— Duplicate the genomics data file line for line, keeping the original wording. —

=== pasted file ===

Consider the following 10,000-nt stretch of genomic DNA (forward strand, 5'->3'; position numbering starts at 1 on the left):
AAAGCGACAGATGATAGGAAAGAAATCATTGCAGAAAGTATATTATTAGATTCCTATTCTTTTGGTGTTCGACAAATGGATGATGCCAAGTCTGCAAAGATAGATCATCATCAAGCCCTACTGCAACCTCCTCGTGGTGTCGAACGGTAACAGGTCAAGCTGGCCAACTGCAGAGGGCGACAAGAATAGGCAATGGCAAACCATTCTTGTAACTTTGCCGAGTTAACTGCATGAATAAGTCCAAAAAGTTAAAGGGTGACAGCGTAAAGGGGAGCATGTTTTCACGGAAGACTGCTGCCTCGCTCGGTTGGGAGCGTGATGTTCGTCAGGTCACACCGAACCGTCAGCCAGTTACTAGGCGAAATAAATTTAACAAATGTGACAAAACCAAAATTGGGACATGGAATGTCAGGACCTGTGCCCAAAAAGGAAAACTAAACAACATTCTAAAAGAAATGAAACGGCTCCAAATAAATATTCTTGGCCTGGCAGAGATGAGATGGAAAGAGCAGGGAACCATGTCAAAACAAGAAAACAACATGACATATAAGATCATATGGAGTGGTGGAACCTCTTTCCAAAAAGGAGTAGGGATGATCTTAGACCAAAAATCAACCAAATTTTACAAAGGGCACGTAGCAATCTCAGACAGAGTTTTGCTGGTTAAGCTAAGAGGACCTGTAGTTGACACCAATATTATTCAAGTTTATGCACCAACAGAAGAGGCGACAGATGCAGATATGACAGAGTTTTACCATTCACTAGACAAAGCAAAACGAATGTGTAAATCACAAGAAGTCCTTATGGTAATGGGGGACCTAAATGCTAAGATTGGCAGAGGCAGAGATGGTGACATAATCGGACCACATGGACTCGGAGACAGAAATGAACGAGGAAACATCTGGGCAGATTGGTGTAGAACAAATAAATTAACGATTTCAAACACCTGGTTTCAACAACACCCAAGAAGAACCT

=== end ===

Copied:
Consider the following 10,000-nt stretch of genomic DNA (forward strand, 5'->3'; position numbering starts at 1 on the left):
AAAGCGACAGATGATAGGAAAGAAATCATTGCAGAAAGTATATTATTAGATTCCTATTCTTTTGGTGTTCGACAAATGGATGATGCCAAGTCTGCAAAGATAGATCATCATCAAGCCCTACTGCAACCTCCTCGTGGTGTCGAACGGTAACAGGTCAAGCTGGCCAACTGCAGAGGGCGACAAGAATAGGCAATGGCAAACCATTCTTGTAACTTTGCCGAGTTAACTGCATGAATAAGTCCAAAAAGTTAAAGGGTGACAGCGTAAAGGGGAGCATGTTTTCACGGAAGACTGCTGCCTCGCTCGGTTGGGAGCGTGATGTTCGTCAGGTCACACCGAACCGTCAGCCAGTTACTAGGCGAAATAAATTTAACAAATGTGACAAAACCAAAATTGGGACATGGAATGTCAGGACCTGTGCCCAAAAAGGAAAACTAAACAACATTCTAAAAGAAATGAAACGGCTCCAAATAAATATTCTTGGCCTGGCAGAGATGAGATGGAAAGAGCAGGGAACCATGTCAAAACAAGAAAACAACATGACATATAAGATCATATGGAGTGGTGGAACCTCTTTCCAAAAAGGAGTAGGGATGATCTTAGACCAAAAATCAACCAAATTTTACAAAGGGCACGTAGCAATCTCAGACAGAGTTTTGCTGGTTAAGCTAAGAGGACCTGTAGTTGACACCAATATTATTCAAGTTTATGCACCAACAGAAGAGGCGACAGATGCAGATATGACAGAGTTTTACCATTCACTAGACAAAGCAAAACGAATGTGTAAATCACAAGAAGTCCTTATGGTAATGGGGGACCTAAATGCTAAGATTGGCAGAGGCAGAGATGGTGACATAATCGGACCACATGGACTCGGAGACAGAAATGAACGAGGAAACATCTGGGCAGATTGGTGTAGAACAAATAAATTAACGATTTCAAACACCTGGTTTCAACAACACCCAAGAAGAACCT